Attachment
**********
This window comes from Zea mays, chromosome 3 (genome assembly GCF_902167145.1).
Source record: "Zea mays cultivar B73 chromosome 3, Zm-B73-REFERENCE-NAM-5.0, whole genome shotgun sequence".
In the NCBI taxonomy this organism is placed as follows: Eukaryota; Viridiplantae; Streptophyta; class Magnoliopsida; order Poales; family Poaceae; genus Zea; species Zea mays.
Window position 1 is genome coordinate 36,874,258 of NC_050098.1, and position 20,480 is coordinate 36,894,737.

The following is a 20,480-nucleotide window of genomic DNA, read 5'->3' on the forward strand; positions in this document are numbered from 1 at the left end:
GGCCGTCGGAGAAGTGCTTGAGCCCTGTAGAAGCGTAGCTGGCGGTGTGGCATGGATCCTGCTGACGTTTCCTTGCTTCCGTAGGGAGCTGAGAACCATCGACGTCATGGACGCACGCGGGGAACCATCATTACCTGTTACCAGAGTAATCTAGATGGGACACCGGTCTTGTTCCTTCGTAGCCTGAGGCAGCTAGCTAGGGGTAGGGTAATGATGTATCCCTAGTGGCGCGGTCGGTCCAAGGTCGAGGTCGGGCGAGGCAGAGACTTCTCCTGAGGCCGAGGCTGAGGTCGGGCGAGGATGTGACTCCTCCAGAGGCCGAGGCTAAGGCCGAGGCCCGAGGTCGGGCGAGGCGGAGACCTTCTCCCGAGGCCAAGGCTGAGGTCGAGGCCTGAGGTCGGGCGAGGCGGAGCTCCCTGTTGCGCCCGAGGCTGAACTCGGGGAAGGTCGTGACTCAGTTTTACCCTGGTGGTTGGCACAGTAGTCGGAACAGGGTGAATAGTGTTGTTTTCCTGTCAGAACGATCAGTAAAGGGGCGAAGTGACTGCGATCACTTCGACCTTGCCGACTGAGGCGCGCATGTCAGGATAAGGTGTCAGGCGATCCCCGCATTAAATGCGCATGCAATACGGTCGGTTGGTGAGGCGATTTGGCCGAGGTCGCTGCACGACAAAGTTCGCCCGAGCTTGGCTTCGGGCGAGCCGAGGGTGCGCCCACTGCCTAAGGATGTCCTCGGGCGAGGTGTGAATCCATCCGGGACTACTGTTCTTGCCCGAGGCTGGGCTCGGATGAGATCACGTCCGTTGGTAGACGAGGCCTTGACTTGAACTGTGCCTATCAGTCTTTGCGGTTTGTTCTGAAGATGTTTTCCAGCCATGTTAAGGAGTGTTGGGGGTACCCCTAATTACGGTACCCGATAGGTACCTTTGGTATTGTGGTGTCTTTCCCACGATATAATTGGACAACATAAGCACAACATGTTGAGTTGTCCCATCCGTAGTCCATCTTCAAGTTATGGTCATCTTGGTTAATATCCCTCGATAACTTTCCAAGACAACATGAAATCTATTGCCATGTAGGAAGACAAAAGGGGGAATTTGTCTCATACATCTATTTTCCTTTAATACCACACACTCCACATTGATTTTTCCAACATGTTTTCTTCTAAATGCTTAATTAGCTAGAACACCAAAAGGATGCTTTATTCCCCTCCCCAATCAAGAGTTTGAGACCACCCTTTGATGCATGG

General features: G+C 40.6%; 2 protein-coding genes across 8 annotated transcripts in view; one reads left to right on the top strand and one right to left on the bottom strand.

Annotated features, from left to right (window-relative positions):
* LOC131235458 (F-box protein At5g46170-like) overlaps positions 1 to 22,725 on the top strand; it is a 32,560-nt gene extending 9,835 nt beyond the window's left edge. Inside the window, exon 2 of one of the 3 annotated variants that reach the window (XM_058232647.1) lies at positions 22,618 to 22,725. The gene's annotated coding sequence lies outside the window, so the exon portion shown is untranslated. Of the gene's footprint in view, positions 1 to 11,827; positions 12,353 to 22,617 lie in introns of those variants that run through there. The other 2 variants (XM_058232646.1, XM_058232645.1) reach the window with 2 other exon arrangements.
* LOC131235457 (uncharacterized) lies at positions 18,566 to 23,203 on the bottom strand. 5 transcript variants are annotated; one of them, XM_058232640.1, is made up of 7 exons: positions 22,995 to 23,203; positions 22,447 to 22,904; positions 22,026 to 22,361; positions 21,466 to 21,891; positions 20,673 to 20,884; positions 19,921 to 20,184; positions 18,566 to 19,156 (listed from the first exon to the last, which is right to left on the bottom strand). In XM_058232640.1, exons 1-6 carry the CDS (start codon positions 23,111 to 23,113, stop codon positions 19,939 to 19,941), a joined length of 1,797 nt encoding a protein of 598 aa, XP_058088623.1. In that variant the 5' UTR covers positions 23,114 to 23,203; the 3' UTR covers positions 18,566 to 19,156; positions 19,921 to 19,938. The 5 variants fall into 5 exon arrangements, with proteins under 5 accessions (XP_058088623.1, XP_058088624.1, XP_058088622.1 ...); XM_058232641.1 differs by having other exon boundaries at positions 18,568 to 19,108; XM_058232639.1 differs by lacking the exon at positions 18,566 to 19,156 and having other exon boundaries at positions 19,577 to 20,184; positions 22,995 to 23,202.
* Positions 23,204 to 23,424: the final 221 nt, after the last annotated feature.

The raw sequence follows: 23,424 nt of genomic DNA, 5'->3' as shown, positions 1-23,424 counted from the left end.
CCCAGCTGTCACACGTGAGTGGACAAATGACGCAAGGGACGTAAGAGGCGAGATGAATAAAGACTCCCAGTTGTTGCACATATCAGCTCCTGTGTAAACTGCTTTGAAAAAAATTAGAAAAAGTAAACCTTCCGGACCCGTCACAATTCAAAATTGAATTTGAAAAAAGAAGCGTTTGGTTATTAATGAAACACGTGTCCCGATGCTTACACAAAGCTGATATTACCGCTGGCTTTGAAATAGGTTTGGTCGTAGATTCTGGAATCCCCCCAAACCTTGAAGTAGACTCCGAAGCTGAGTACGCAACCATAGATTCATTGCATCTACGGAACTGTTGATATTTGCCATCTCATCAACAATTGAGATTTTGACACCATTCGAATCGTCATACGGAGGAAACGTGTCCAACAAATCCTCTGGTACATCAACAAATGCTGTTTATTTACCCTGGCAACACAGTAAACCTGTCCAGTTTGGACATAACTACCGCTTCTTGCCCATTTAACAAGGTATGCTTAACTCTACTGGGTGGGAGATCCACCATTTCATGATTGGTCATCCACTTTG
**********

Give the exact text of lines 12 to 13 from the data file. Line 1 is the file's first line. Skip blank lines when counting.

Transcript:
The raw sequence follows: 23,424 nt of genomic DNA, 5'->3' as shown, positions 1-23,424 counted from the left end.
CCCAGCTGTCACACGTGAGTGGACAAATGACGCAAGGGACGTAAGAGGCGAGATGAATAAAGACTCCCAGTTGTTGCACATATCAGCTCCTGTGTAAACTGCTTTGAAAAAAATTAGAAAAAGTAAACCTTCCGGACCCGTCACAATTCAAAATTGAATTTGAAAAAAGAAGCGTTTGGTTATTAATGAAACACGTGTCCCGATGCTTACACAAAGCTGATATTACCGCTGGCTTTGAAATAGGTTTGGTCGTAGATTCTGGAATCCCCCCAAACCTTGAAGTAGACTCCGAAGCTGAGTACGCAACCATAGATTCATTGCATCTACGGAACTGTTGATATTTGCCATCTCATCAACAATTGAGATTTTGACACCATTCGAATCGTCATACGGAGGAAACGTGTCCAACAAATCCTCTGGTACATCAACAAATGCTGTTTATTTACCCTGGCAACACAGTAAACCTGTCCAGTTTGGACATAACTACCGCTTCTTGCCCATTTAACAAGGTATGCTTAACTCTACTGGGTGGGAGATCCACCATTTCATGATTGGTCATCCACTTTG